Ms. Mecus, a New York State forest ranger who worked in the Adirondacks, died after falling about 1,000 feet from a peak at Denali National Park and Preserve in Alaska.

Robbi Mecus, a New York State forest ranger who led search-and-rescue missions and became a prominent voice within the L.G.B.T.Q. climbing community, died after falling about 1,000 feet from a peak at Denali National Park and Preserve in Alaska on Thursday. She was 52.Her death was confirmed by the New York State Department of Environmental Conservation, where she worked for 25 years.Ms. Mecus, who worked mostly in the Adirondacks, searched for and rescued lost and injured climbers facing hypothermia and other threats in the wilderness. This month, she helped rescue a frostbitten hiker who was lost in the Adirondack Mountains overnight.At age 44, she came out as transgender, she said in a 2019 interview with the New York City Trans Oral History project. She then worked to foster a supportive community for lesbian, gay, bisexual, transgender, queer and questioning climbers in the North Country of New York.“I want people to see that trans people can do amazing things,” she said in an interview for a climbing website, goEast, in 2022. “I think it helps when young trans people see other trans people accomplishing things. I think it lets them know that their life doesn’t have to be full of negativity and it can actually be really rad.”Basil Seggos, former commissioner of New York’s Department of Environmental Conservation, called Ms. Mecus a “pillar of strength” and a tremendous leader for L.G.B.T.Q.+ rights, noting she was “always there” for the most difficult rescues and crises.Subscribe to The Times to read as many articles as you like.

New Multnomah Falls parking fees spark debate, federal review

A private shuttle company is charging up to $20 to park in spots that used to be free.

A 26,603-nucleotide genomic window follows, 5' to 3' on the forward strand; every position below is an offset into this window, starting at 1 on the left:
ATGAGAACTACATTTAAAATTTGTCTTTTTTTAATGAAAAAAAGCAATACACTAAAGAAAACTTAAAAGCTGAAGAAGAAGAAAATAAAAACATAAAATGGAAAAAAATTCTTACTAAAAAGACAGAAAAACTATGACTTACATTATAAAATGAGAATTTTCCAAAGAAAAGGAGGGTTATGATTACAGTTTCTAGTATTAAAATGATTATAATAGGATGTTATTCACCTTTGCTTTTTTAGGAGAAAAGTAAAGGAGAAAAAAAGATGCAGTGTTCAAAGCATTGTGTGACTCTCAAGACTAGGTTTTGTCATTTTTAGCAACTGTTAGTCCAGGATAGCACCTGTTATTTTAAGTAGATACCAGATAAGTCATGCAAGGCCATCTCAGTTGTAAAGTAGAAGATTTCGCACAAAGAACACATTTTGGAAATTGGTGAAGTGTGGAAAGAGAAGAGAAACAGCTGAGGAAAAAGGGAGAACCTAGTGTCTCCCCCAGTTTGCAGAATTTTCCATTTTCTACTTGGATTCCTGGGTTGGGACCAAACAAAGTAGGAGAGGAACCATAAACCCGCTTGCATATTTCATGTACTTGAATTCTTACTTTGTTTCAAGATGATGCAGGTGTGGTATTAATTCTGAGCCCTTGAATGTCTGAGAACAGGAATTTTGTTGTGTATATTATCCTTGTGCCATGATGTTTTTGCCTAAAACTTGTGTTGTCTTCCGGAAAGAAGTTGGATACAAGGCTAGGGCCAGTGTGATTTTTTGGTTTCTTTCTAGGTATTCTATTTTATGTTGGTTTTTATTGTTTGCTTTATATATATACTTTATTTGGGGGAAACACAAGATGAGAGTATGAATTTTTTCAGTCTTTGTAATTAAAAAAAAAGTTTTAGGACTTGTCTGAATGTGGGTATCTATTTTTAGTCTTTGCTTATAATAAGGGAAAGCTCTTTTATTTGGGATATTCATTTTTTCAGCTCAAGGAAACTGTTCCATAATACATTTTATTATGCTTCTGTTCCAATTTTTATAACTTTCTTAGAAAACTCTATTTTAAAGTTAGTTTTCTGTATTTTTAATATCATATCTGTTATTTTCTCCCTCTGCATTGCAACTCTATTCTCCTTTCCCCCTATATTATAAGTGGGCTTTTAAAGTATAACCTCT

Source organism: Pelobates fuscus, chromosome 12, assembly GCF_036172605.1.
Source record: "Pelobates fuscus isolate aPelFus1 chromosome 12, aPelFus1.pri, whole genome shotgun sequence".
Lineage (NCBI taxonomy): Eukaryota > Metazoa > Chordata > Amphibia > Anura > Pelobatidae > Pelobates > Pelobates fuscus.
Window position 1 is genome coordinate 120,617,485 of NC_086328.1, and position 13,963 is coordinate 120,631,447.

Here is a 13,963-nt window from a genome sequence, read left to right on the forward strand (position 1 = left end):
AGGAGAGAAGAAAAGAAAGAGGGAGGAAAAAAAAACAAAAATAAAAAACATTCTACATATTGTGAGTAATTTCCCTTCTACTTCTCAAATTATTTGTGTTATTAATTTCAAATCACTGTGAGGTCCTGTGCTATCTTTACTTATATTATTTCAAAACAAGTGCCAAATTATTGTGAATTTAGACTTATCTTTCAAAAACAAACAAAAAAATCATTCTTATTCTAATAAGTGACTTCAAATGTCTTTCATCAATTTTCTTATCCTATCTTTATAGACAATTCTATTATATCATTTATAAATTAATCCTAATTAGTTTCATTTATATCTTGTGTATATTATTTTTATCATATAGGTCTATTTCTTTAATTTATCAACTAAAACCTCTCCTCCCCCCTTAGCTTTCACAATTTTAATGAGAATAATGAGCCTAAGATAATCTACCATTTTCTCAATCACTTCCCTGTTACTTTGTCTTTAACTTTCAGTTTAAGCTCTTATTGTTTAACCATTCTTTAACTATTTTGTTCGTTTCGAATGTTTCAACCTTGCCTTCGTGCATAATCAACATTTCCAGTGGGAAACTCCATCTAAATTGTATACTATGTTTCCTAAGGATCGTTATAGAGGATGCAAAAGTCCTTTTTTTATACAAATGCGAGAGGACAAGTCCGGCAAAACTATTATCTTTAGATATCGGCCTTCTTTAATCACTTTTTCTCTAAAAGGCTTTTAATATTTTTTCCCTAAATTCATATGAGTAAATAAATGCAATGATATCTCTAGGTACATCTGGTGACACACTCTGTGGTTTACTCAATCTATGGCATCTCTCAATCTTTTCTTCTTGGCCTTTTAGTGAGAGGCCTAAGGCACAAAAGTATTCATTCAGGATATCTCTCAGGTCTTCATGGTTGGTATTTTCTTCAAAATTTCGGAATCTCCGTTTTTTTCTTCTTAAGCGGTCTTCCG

Multnomah Falls visitors have already had to contend with traffic jams, new timed entry permits and occasional closures. Now some are staring at new parking fees.A small private parking lot across the street from the waterfall on the Historic Columbia River Highway has become a flashpoint for debate after new parking meters went up last weekend charging visitors up to $20 for what had previously been free spots.Sasquatch Shuttle — the company that operates the lot, runs a seasonal shuttle service to the falls and offers guided tours of the historic highway – implemented the new parking fees Thursday to alleviate congestion in the Columbia Gorge, the Salem Statesman Journal first reported Friday.The fees do not affect the main Multnomah Falls parking lot off Interstate 84, which remains free. Sasquatch Shuttle said it has leased the small lot on the historic highway from Union Pacific Railroad and will charge between $5 and $20 based on the day and season.The fees are reportedly rankling some visitors and have raised concerns within the U.S. Forest Service, which manages Multnomah Falls and is reviewing the situation.“While the Forest Service is interested in new approaches to reduce congestion and increase traffic safety around Multnomah Falls, we need to ensure it’s done in way that balances public access needs through an equity lens with our responsibilities to protect and preserve this landscape,” the federal agency said in an emailed statement.“We typically do that by requiring projects or changes like this to undergo a detailed approval process, including coordination with our partners, to ensure compliance with the Columbia River Gorge National Scenic Area Act,” the statement said.Nic Granum, deputy forest supervisor for the Columbia River Gorge National Scenic Area, said although new parking fees have been under discussion for years, it isn’t clear whether Sasquatch Shuttle is permitted to implement them. The ownership of that parking lot is also currently in question, despite the arrangement struck between the railroad company and shuttle service, Granum said.The national scenic area is a confusing patchwork of federal, state, county, city and private lands, where small parcels can lead to major headaches whenever land ownership is called into question.Granum said there’s currently no timeline for sorting out the issue at Multnomah Falls, but emphasized the agency’s sense of urgency.“It’s a high priority for us to get this resolved,” Granum said. “I think the more clarity we have the better.”People visit Multnomah Falls in the Columbia River Gorge on Tuesday, April 23, 2024.Jamie Hale/The OregonianFee signs are set up in the Sasquatch Shuttle pay lot at Multnomah Falls.Jamie Hale/The OregonianMeanwhile, Sasquatch Shuttle owners said they are simply implementing a crowd control measure that has been a long time coming, using their status as a private company to enact change much more quickly than the various government agencies that operate in the Columbia Gorge.“We’re doing what the government was unable to do,” co-owner Kent Krumpschmidt said.Sasquatch Shuttle also owns a 250-space parking lot in nearby Bridal Veil, where people can pay $5 for parking and a shuttle ride to Multnomah Falls. The company said those who don’t want to pay up to $20 to park in the roughly 48-space lot in front of the falls are encouraged to use their shuttle instead.On Tuesday afternoon, the company’s small pay lot near Multnomah Falls was nearly full, even though plenty of parking spaces were open in the free lot off Interstate 84. A parking attendant, who was busy collecting $10 payments, said the company would be charging $20 once its shuttle was up and running in May.The Sasquatch Shuttle parking, located steps away from the Multnomah Falls Lodge, offers premium access for those who want it, the company said. They also happen to be the only parking spots for those visiting the waterfall via the Historic Columbia River Highway, which runs parallel to the interstate.There is no convenient way to get from the historic highway to the main Multnomah Falls parking lot, forcing visitors to either bypass the main attraction of the famed “waterfall corridor” or jockey for spots in the small pay lot. That design has led to the infamous traffic congestion issues, which all parties in the Columbia River Gorge have been working to correct.“It’s a massive safety issue, and it’s also an environmental concern,” said Krumpschmidt, who is a former deputy with the Multnomah County Sheriff’s Office. “There were many instances where emergency response was delayed sometimes drastically.”Krumpschmidt and fellow co-owner Alan Dayley said they are not motivated by profit, but by a desire to alleviate that congestion. Money from the parking spots goes toward supporting their shuttle service, they said, as well as employees who monitor the parking lots.“Nobody likes change,” Dayley said. “No one’s going to like having to pay for something that’s historically been free.”As for the U.S. Forest Service review, the Sasquatch Shuttle owners said their understanding is that the government agency is not challenging the fees themselves but the installation of a fee machine in the parking lot. They also said the question of who owns the lot has been bouncing around for nearly two years, with no resolution and no evidence presented to them either way.Until it all gets resolved, the new parking fees will remain with peak tourism season set to begin in May.Visitors who park in the main lot off Interstate 84 will continue to be able to park there for free, though $2 timed entry permits will once again be required between May 24 and Sept. 2, from 9 a.m. to 6 p.m. daily. Those permits will not be required for cars parking in the new Sasquatch Shuttle pay lot.Granum urged the public not to frame the parking issue as a conflict between Sasquatch Shuttle and the U.S. Forest Service. Both entities share the same vision for Multnomah Falls and the Historic Columbia River Highway, he said.“We have different authorities and different objectives just by our nature, but we’re all users of the gorge and stewards of all the responsibilities we have,” including recreational access, environmental considerations and economic development, Granum said. “All of those things are important and sometimes finding the balance in those doesn’t happen overnight.”The owners of Sasquatch Shuttle agreed, citing their continued good relationship with the agency.“We like the forest service, we’re all going the same direction and we all have the same end goal in mind,” Dayley said. “We have no beef with them whatsoever.”--Jamie Hale covers travel and the outdoors and co-hosts the Peak Northwest podcast. Reach him at 503-294-4077, jhale@oregonian.com or @HaleJamesB.Our journalism needs your support. Subscribe today to OregonLive.com.